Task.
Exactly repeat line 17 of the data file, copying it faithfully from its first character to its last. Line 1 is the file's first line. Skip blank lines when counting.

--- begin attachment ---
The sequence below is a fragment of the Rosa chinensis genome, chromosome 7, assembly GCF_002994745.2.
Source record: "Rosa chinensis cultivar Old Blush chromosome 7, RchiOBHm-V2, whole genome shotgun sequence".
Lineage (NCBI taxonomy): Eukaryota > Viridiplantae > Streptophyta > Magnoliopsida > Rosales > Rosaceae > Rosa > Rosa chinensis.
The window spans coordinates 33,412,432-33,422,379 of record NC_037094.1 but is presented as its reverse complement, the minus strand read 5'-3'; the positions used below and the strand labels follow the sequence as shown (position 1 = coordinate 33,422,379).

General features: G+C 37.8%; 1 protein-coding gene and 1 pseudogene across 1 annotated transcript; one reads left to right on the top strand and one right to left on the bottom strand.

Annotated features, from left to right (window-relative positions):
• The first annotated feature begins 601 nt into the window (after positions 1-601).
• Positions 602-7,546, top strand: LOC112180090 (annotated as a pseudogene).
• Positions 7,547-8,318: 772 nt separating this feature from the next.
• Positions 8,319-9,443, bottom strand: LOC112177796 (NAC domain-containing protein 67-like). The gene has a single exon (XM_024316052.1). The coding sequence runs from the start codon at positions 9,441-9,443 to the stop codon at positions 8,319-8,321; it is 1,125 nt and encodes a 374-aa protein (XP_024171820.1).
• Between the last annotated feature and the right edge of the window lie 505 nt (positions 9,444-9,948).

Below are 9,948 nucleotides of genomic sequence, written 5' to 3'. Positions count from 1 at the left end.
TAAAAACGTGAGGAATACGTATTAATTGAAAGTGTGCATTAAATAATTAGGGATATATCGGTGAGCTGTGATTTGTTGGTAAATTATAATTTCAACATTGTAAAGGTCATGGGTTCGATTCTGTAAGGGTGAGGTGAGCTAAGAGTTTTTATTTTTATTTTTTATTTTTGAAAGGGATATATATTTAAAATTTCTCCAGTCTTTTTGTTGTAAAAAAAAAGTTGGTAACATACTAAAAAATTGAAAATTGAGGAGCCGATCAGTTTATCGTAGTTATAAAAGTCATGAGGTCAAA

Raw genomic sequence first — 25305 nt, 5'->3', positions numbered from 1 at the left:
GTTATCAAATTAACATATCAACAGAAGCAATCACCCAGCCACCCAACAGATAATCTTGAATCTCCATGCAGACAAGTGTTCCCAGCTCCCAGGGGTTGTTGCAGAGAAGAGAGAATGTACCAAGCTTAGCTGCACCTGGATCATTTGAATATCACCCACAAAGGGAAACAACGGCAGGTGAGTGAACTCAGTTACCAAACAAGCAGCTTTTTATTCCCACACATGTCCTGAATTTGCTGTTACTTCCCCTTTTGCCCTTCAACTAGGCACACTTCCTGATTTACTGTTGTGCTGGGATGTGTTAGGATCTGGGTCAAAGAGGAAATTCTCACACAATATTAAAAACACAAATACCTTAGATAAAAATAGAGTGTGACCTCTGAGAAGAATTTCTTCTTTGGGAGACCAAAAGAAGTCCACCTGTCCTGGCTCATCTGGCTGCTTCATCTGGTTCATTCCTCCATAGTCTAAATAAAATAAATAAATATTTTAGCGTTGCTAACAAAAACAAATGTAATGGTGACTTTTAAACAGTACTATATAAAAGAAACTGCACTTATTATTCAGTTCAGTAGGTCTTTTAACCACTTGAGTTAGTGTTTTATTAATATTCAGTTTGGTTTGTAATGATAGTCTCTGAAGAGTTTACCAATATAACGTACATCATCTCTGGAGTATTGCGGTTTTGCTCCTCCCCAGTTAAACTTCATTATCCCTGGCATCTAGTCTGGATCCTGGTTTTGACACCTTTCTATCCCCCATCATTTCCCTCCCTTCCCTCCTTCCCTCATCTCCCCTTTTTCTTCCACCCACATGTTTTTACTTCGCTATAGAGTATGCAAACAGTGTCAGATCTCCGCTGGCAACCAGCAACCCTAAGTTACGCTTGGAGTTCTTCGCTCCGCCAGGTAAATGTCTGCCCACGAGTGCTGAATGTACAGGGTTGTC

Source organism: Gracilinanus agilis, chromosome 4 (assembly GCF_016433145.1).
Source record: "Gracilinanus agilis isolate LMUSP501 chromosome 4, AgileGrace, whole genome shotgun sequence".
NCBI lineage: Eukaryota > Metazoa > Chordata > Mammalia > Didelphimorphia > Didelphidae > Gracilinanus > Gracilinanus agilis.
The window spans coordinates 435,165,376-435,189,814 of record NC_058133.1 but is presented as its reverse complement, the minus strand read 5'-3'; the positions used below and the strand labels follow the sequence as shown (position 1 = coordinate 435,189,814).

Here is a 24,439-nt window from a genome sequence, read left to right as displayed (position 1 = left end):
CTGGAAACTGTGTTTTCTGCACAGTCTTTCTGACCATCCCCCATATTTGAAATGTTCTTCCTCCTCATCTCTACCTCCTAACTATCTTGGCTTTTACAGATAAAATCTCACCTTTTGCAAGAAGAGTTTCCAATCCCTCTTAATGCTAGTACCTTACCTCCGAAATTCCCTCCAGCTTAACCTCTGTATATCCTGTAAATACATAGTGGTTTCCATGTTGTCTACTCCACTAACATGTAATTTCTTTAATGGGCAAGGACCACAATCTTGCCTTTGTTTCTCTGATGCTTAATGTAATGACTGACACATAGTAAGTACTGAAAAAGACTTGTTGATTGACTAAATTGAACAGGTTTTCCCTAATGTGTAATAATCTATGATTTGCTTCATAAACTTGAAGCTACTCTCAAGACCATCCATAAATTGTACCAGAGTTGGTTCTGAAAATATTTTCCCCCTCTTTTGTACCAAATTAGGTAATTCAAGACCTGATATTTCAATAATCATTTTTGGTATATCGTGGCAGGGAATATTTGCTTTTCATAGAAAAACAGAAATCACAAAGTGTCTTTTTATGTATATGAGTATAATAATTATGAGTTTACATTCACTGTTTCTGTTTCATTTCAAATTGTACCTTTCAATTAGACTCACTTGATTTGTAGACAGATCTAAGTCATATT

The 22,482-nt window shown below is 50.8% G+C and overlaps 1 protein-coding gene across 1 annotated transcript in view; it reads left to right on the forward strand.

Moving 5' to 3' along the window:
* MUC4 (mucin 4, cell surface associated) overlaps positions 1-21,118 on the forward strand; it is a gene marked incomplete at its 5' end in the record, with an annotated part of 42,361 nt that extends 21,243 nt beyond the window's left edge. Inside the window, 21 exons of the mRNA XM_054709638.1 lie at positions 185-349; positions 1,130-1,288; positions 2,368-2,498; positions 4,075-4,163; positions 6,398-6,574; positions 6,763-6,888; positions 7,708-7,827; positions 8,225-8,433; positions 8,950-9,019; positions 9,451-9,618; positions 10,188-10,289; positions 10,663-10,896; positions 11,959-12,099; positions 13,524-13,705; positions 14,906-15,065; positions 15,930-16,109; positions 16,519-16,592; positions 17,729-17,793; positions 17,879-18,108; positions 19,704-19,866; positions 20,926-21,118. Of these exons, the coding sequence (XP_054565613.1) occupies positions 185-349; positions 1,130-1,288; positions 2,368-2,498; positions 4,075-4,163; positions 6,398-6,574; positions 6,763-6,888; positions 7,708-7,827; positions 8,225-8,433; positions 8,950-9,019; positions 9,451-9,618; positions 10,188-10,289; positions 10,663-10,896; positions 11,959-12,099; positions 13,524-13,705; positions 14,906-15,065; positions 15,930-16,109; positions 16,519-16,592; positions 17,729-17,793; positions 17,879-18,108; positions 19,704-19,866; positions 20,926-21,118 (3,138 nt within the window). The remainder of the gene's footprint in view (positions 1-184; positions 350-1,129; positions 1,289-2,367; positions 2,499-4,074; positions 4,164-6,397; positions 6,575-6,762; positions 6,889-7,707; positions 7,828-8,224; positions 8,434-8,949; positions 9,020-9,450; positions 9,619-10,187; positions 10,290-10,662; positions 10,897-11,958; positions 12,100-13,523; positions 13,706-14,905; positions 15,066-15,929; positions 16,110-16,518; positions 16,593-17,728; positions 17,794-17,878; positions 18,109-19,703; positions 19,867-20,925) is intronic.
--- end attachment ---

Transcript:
Source record: "Gracilinanus agilis isolate LMUSP501 chromosome 4, AgileGrace, whole genome shotgun sequence".